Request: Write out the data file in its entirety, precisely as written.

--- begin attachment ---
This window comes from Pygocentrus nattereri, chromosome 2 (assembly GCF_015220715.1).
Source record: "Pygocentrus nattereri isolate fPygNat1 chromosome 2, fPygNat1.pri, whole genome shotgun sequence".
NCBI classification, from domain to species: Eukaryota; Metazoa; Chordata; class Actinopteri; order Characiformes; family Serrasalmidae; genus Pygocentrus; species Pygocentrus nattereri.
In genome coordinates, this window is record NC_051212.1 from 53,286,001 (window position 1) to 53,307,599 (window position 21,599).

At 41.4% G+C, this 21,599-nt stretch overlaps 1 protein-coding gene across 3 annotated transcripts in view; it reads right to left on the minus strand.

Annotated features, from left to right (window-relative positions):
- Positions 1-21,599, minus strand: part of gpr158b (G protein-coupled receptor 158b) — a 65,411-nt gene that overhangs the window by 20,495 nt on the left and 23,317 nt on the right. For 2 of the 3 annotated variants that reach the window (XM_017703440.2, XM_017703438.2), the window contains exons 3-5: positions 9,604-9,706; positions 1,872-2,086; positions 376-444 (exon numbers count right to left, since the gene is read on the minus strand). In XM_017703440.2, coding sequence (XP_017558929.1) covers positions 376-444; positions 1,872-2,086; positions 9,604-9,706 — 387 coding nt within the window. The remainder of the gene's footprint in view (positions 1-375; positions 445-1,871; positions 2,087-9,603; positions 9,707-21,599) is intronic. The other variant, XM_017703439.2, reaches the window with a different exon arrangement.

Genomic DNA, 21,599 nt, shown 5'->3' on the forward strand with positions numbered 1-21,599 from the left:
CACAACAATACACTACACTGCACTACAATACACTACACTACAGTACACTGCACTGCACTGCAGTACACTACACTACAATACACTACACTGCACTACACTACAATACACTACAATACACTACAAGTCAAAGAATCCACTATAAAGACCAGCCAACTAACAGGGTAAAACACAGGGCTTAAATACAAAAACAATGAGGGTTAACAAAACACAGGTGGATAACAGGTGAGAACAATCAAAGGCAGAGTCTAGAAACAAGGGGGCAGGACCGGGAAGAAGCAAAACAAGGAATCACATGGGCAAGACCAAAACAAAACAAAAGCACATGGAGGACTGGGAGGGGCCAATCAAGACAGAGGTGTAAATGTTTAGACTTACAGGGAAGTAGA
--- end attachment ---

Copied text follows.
This window comes from Pygocentrus nattereri, chromosome 2 (assembly GCF_015220715.1).
Source record: "Pygocentrus nattereri isolate fPygNat1 chromosome 2, fPygNat1.pri, whole genome shotgun sequence".
NCBI classification, from domain to species: Eukaryota; Metazoa; Chordata; class Actinopteri; order Characiformes; family Serrasalmidae; genus Pygocentrus; species Pygocentrus nattereri.
In genome coordinates, this window is record NC_051212.1 from 53,286,001 (window position 1) to 53,307,599 (window position 21,599).

At 41.4% G+C, this 21,599-nt stretch overlaps 1 protein-coding gene across 3 annotated transcripts in view; it reads right to left on the minus strand.

Annotated features, from left to right (window-relative positions):
- Positions 1-21,599, minus strand: part of gpr158b (G protein-coupled receptor 158b) — a 65,411-nt gene that overhangs the window by 20,495 nt on the left and 23,317 nt on the right. For 2 of the 3 annotated variants that reach the window (XM_017703440.2, XM_017703438.2), the window contains exons 3-5: positions 9,604-9,706; positions 1,872-2,086; positions 376-444 (exon numbers count right to left, since the gene is read on the minus strand). In XM_017703440.2, coding sequence (XP_017558929.1) covers positions 376-444; positions 1,872-2,086; positions 9,604-9,706 — 387 coding nt within the window. The remainder of the gene's footprint in view (positions 1-375; positions 445-1,871; positions 2,087-9,603; positions 9,707-21,599) is intronic. The other variant, XM_017703439.2, reaches the window with a different exon arrangement.

Genomic DNA, 21,599 nt, shown 5'->3' on the forward strand with positions numbered 1-21,599 from the left:
CACAACAATACACTACACTGCACTACAATACACTACACTACAGTACACTGCACTGCACTGCAGTACACTACACTACAATACACTACACTGCACTACACTACAATACACTACAATACACTACAAGTCAAAGAATCCACTATAAAGACCAGCCAACTAACAGGGTAAAACACAGGGCTTAAATACAAAAACAATGAGGGTTAACAAAACACAGGTGGATAACAGGTGAGAACAATCAAAGGCAGAGTCTAGAAACAAGGGGGCAGGACCGGGAAGAAGCAAAACAAGGAATCACATGGGCAAGACCAAAACAAAACAAAAGCACATGGAGGACTGGGAGGGGCCAATCAAGACAGAGGTGTAAATGTTTAGACTTACAGGGAAGTAGA